Getting Clear on Clarity

imagine the irony of getting writer’s block when composing a newsletter on clarity. What should have been an hour’s effort, turned into a chore of a couple of hours. Frustrated, I lacked any positive drive to write and had little optimism to finish. With so many interruptions, instead of being in the flow, I experienced a drain of energy, and with a thin line between clarity and confusion, it was easy to lose concentration and get in a rut. 

Sound familiar?

Everyone experiences these ups and downs, and you’ve probably found yourself in a similar situation. You’re eager to get things done but your mind starts to wander, you have too much on your plate, or maybe you’re placing too much emphasis on perfection instead of progress. Whatever the case, if you forget your motive for getting started in the first place, you’ll lose enthusiasm to cross the finish line.

Mental clarity and good health

Mental clarity is defined as a state in which your mind is focused with clear perception. Mental clarity isn’t a medical condition itself but a symptom of other medical conditions. Developing mental clarity is not only critical to well-being, but it also sharpens memory and thinking, improves judgment, and keeps you mindful and in the present. As a result, you’re actively engaged and better capable of making sense of your thoughts, staying organized and productive as you work through day-to-day tasks, and dealing with any issues that may arise.

With a clear mindset, you’re focused and driven, you avoid getting overwhelmed by indecision and constant worry, and can more easily increase your ability to bounce back from trauma and depression.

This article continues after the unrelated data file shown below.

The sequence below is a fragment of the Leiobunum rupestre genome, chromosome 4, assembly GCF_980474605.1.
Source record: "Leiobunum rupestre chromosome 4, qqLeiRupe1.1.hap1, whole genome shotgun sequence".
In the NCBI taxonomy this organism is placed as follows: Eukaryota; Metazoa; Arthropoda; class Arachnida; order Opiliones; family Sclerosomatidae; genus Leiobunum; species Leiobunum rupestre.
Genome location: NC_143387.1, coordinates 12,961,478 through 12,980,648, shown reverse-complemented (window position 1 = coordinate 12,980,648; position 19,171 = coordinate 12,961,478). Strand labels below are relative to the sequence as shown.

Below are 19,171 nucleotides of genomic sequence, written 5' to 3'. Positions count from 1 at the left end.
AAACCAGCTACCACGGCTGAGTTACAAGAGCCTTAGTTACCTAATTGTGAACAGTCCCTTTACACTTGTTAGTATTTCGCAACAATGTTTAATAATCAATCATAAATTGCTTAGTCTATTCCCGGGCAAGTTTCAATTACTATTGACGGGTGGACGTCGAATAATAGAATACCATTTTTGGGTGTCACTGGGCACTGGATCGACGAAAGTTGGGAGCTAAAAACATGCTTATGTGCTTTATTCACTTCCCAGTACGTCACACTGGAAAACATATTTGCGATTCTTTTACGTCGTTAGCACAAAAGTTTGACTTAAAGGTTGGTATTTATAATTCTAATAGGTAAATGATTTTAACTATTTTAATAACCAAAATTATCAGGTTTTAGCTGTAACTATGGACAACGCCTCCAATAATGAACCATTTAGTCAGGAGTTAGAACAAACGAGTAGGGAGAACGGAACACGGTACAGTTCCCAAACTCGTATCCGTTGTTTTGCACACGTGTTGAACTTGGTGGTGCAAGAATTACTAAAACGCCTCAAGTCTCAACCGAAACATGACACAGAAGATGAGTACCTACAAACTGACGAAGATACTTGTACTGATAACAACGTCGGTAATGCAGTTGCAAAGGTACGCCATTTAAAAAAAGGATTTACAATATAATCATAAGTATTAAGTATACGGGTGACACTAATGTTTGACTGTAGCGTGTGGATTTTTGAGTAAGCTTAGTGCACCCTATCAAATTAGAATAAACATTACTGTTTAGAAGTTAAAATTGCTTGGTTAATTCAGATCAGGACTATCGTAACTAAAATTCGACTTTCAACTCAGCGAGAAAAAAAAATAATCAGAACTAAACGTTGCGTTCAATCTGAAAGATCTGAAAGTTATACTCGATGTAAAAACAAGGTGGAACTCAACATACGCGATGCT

Mental clarity reshapes your thoughts and rewires your brain by improving its neuroplasticity, its ability to adapt to change. For example, if you’re in a car accident that traumatically impacts your speech, your brain may require therapy to relearn the skill and to repair the pathways or create new ones. But rewiring the brain doesn’t always require therapy, with some simple exercises, you can improve your brain’s adaptability and increase its neuroplasticity. 

And while your mental health focuses on how well your mind processes and understands information, your emotional health involves your ability to understand, manage and express your emotions. So when you develop a clear mindset, you can improve your overall emotional intelligence. That’s how starting with clarity boosts your EQ levels and sets you up for success.

Getting clear on clarity

Continuously being connected, whether in a virtual meeting or responding to email, is even more difficult and exhaustive for today’s workers. The struggles with boundary-setting formerly faced primarily by small-business owners and entrepreneurs are becoming the next norm for many now working remotely. 

But there’s hope.

Building self-awareness to positively alter your lifestyle and implementing some healthy habits can help you better focus throughout the day without having to compromise your well-being. Below you’ll find some tips to help. The techniques are not conclusive, but they’re a start to help you improve your focus and mental clarity, both at home and work, whether you are at a physical or a home office.

Try these techniques to get better